Behind the Title: Weta Workshop’s Jason Aldous

NAME: Jason Aldous

COMPANY: Wellington, New Zealand’s Weta Workshop

CAN YOU DESCRIBE YOUR COMPANY?
A weird and wonderful (emphasis on wonderful) collection of artists, craftspeople and some of the most creative minds I’ve ever had the pleasure of meeting. Any one day can have leading costume designers, sword-smiths and game creators working under a single roof.

WHAT’S YOUR JOB TITLE?
Project manager for communications & media production.

WHAT DOES THAT ENTAIL?
On the surface it sounds pretty straightforward: product marketing and product packaging. But like a lot of things at Weta Workshop, once you jump aboard the train it turns out to be more like a roller coaster.

On a daily basis this role could involve product design, presentations, photo shoots, brainstorm sessions, client visits and modeling. But the heart of the role is making sure we’ve got everything we need (information, planning, resources and inspiration) to make sure every project meets the Weta Workshop standard.

WHAT WOULD SURPRISE PEOPLE THE MOST ABOUT WHAT FALLS UNDER THAT TITLE?
This is the type of role that can scale up or down in responsibility depending on the size of the project and the size of the team. In a smaller team on a small project, you could spend time being involved in planning, creative, copyediting and graphic design. In a larger team on a big project you keep it to the basics while the team cover their bases.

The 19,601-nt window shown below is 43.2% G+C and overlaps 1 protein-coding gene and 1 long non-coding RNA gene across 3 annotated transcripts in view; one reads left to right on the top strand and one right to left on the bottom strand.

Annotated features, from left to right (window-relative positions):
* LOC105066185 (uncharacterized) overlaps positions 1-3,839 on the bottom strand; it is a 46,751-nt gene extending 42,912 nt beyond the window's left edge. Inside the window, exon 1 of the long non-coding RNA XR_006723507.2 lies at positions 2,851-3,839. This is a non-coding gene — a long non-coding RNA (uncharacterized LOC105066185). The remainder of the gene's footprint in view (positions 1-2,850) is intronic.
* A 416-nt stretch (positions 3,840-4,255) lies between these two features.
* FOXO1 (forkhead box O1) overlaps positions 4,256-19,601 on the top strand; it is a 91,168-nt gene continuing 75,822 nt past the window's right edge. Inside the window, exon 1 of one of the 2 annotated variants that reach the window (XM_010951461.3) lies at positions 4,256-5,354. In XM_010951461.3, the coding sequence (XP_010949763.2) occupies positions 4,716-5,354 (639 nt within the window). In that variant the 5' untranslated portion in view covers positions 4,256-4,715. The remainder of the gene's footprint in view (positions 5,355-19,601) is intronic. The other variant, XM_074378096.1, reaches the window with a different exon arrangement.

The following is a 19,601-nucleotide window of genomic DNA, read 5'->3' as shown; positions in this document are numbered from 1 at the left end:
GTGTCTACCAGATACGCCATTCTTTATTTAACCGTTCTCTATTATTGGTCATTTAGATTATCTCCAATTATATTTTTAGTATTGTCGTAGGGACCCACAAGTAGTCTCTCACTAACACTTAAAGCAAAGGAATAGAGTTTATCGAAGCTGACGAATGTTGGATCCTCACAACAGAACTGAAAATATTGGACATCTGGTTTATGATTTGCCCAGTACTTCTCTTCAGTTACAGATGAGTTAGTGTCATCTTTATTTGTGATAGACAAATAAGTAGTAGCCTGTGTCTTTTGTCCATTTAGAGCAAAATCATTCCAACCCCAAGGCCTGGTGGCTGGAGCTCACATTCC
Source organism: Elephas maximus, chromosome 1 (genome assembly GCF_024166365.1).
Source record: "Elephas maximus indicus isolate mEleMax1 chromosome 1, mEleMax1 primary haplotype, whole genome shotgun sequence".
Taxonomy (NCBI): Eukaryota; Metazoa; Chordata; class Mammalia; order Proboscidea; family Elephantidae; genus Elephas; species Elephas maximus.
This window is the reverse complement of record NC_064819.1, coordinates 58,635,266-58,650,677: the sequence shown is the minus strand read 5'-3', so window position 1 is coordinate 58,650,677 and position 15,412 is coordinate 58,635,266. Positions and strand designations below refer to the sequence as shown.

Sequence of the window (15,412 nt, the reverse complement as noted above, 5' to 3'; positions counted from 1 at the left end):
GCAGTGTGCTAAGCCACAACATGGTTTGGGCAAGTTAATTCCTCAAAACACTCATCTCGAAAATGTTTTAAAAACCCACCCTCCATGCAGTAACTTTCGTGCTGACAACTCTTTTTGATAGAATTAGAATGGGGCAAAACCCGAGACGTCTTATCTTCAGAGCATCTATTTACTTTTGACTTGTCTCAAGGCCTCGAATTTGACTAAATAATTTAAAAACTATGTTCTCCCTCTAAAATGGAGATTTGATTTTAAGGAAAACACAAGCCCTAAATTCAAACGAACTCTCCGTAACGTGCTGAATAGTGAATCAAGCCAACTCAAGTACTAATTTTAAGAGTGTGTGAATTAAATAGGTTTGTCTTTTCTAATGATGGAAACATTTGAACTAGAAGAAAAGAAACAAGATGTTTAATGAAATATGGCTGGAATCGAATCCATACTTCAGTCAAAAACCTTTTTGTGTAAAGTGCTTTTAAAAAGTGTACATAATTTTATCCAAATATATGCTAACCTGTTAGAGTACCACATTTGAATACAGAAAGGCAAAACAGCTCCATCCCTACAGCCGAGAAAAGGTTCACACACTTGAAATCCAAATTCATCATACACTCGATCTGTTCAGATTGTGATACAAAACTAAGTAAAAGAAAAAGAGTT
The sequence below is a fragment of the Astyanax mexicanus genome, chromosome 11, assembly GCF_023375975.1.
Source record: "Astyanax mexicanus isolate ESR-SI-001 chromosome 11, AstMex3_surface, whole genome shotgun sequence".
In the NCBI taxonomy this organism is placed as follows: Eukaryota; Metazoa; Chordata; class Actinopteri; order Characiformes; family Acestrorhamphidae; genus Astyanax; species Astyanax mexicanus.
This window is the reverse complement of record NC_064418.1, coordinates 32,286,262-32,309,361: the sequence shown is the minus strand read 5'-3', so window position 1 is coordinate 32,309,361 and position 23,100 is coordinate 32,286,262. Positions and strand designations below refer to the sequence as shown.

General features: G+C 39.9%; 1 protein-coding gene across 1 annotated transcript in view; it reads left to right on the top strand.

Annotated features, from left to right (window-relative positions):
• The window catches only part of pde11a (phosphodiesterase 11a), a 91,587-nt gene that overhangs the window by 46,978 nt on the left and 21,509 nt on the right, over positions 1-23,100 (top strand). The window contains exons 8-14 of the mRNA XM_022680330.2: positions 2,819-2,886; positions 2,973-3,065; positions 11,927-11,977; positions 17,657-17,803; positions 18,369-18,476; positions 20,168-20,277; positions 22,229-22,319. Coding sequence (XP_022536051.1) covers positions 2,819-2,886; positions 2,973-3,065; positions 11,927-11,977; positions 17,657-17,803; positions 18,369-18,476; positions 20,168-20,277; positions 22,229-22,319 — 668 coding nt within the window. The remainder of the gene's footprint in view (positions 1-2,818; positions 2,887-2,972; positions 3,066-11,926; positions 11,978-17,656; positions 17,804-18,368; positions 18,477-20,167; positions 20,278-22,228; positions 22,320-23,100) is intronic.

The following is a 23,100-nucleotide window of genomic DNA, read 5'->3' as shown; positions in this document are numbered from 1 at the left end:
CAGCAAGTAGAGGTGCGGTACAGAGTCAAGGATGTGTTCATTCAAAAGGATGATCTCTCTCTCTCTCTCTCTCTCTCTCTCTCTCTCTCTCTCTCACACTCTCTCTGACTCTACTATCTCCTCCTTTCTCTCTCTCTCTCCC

WHAT’S YOUR FAVORITE PART OF THE JOB?
When the schedules fall into alignment, everything is perfectly balanced, and the team is creatively challenged.

WHAT’S YOUR LEAST FAVORITE?
When we’ve made way for an urgent request and everything is looking steady and then… a second urgent request rolls in. With such a wide and varied company with clients, fans, employees and projects from all over the world, the surprises are unavoidable, but it’s pretty rewarding to deliver on too!

WHAT IS YOUR FAVORITE TIME OF THE DAY?
Afternoon walk. There’s always someone thoughtful enough to round up a few people at a time for a walk. It’s a good time to get fresh air, talk about work, not talk about work and generally give your head a bit of a refresh before truckin’ on to the end of the day.

IF YOU DIDN’T HAVE THIS JOB, WHAT WOULD YOU BE DOING INSTEAD?
I’d be getting back to planning some short films. Ideally ones that involve food.

HOW EARLY ON DID YOU KNOW THIS WOULD BE YOUR PATH?